First, let’s address the worn-out debate of hard vs. soft ROI. In today’s overtly brisk business environment, this dispute should be done. Finished. Why? Try staying above the fray with sales people who aren’t well-armed. Or improving field service metrics with teams that don’t have swift access to up-to-the-minute knowledge. Not gonna happen. And yet, when technology is applied to these areas to improve productivity and the flow of current, accurate data; the value is usually deemed ‘soft.’
Here’s the bottom line. If your goal is to develop internal apps that yield maximum ROI, it’s necessary to envision both hard and soft dollar implications. Each can make a huge difference in the value proposition of your apps. You’ll want to begin by focusing on a few key areas of potential impact. These include exploiting current infrastructure, transforming legacy processes and uncovering net-new capabilities.
The techniques below provide a framework:
1. Target devices that are already managed or will be managed under a corporate use policy. These may include corporate liable (CYOD) and personal liable (BYOD) devices. Clearly, more device types mean more app costs to recover, still it’s necessary to be strategic on this. Device capabilities can play a huge role in the effectiveness of particular applications. As a result, settling for devices simply because they exist within the current management structure may not support the best app development outcomes.
2. Identify existing integration or design new integration to be shared across other initiatives. There are numerous possibilities for sharing mobile friendly integration routes. These may include login and authentication, various HR functions, CRM, financials, ERP and other integration avenues.
3. Create reusable/pluggable application technology. This method is comparable to the Substitutable Medical Apps & Reusable Technology (SMART) Platform gaining steam in the health economy. SMART apps are agnostic to the underlying electronic health record (EHR) and other IT platforms. When applying the concept to internal enterprise mobile apps, this would include technology components such as widgets, mobile libraries, modules and 3rd party assets. The key is to reuse mobile assets as much as possible and not “re-invent the wheel” with each new app.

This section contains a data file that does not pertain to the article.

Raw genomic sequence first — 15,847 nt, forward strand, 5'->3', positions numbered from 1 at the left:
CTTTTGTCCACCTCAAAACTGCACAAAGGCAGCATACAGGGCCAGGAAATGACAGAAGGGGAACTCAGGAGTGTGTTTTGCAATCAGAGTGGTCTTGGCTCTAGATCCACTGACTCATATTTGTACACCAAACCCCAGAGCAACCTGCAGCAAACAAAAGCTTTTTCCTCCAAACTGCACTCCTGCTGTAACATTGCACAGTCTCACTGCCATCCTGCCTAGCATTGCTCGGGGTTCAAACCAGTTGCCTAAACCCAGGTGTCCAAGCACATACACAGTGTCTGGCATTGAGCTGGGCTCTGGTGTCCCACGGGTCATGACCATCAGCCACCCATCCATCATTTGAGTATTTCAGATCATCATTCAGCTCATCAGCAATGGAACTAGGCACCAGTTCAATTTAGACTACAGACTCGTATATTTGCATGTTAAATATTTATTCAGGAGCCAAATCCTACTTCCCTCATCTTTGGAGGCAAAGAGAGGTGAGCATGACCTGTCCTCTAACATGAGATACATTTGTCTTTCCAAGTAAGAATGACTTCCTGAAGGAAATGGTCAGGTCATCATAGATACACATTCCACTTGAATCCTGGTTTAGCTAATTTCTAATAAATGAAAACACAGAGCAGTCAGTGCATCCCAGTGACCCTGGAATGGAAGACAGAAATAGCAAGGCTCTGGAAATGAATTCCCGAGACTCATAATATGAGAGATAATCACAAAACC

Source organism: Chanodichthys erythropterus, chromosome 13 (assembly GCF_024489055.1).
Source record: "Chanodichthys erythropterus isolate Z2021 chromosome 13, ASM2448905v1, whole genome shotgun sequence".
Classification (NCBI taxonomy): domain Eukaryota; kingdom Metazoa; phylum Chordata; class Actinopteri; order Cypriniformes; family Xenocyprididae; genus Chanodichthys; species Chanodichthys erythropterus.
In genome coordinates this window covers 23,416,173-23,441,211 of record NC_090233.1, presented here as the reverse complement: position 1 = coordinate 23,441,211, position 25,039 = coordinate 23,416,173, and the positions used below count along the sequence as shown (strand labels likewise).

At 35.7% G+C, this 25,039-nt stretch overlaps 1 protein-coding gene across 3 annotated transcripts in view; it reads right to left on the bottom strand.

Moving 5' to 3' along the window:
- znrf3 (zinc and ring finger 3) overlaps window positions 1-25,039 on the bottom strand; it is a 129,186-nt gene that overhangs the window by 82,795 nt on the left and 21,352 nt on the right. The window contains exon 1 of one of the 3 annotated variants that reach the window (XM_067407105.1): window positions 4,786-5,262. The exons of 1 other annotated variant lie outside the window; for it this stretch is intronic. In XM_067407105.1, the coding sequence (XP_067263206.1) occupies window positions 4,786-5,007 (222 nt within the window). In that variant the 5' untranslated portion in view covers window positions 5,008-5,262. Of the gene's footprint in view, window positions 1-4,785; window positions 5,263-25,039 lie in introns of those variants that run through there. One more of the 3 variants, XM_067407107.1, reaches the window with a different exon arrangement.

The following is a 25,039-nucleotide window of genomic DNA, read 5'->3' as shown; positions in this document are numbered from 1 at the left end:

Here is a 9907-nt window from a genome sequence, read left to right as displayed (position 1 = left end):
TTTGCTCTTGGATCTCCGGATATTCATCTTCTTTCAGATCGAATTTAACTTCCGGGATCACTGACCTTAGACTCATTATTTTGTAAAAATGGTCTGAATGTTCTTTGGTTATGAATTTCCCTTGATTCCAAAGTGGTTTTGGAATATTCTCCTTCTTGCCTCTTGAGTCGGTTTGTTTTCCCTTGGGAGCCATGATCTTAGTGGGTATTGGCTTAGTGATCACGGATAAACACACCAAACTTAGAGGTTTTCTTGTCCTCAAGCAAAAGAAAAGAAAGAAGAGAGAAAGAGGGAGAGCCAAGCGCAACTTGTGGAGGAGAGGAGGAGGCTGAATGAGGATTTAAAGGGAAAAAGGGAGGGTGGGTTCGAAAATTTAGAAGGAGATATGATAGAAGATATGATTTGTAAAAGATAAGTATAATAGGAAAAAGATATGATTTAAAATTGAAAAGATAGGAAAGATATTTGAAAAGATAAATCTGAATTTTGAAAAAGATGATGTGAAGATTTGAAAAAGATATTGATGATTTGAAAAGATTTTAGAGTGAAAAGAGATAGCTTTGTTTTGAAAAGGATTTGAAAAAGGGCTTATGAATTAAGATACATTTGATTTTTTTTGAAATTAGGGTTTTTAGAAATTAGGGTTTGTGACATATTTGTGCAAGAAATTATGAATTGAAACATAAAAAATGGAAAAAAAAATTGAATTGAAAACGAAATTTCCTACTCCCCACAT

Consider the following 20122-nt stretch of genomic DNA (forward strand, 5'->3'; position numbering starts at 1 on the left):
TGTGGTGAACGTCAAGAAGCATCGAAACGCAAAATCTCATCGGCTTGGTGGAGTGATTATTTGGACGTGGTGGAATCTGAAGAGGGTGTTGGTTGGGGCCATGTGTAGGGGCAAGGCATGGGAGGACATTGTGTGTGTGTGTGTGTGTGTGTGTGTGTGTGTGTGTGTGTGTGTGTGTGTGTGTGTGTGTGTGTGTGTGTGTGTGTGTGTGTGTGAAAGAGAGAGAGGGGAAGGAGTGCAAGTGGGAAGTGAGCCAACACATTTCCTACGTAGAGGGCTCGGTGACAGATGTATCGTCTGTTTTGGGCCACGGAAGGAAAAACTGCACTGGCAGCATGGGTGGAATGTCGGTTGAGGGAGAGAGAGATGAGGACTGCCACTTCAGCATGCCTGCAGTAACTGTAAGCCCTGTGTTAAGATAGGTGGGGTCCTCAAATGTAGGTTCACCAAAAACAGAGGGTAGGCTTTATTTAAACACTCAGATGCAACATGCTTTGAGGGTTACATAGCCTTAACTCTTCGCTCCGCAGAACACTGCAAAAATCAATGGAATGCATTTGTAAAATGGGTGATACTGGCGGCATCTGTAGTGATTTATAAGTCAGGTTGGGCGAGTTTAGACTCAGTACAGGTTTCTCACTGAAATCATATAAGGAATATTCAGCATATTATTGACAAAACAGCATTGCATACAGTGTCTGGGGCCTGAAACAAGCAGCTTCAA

4. Increase your user base. The cost of an application is essentially the same whether it is used by ten people or 1,000. Become astute in looking for ways to leverage the apps (or elements of the apps) across similar responsibilities. It’s clear that greater return will be accumulated when you work to scale benefits across more than a single organizational role.
5. Uncover processes that are common across the enterprise. When processes align, those departments or functional areas are excellent candidates for sharing the cost of an app or app platform. Be advised, unless the return is very obvious, it’s important to try to avoid implementing silo’d departmental initiatives. These one- off apps will increase spend and reduce avenues to gain monetary returns.
6. Identify processes that can be simplified, shortened or made available at more convenient times. Mobile apps offer surprising opportunities to transform legacy processes, or those that are poorly- designed. What’s required is unconditional openness and a broad willingness to innovate. Maximum value can only occur when stakeholders actively rethink existing practices and work to create original methods.
7. Conserve resources. Extensive use of paper and expensive ink is costly and outmoded. (Printer ink is $4,000 per gallon!) Incorporate digital notes into apps to save big and up your green game. Plus, consider apps that monitor and repair equipment remotely, these can cut time and travel of engineers and technicians allowing these high-value resources greater efficiency.
8. Reduce errors. When organizations can actually minimize mistakes, large and small, savings over time can be significant. There are a number of viable approaches here, such as; providing direct data entry via photos or scans to avoid rekeying later, or arming field personnel with vital alerts around part recalls or technical updates, saving time, gas, return trips and more.
9. Look for net-new capabilities. If it can’t be done today, it’s a sure bet for ROI. Ponder this: An engineer is erecting wind turbines and the crane that lifts propeller blades malfunctions. If the crane’s Load Moment Indicator (LMI) has a Bluetooth LE signal, the engineer can fire up his tablet and quickly analyze the system. Before, he would’ve manually observed the various mechanical functions and then worked to diagnose the problem, likely by flipping through a thick reference manual. When a mobile app helps spot the problem sooner, downtime cost of the crane shrinks.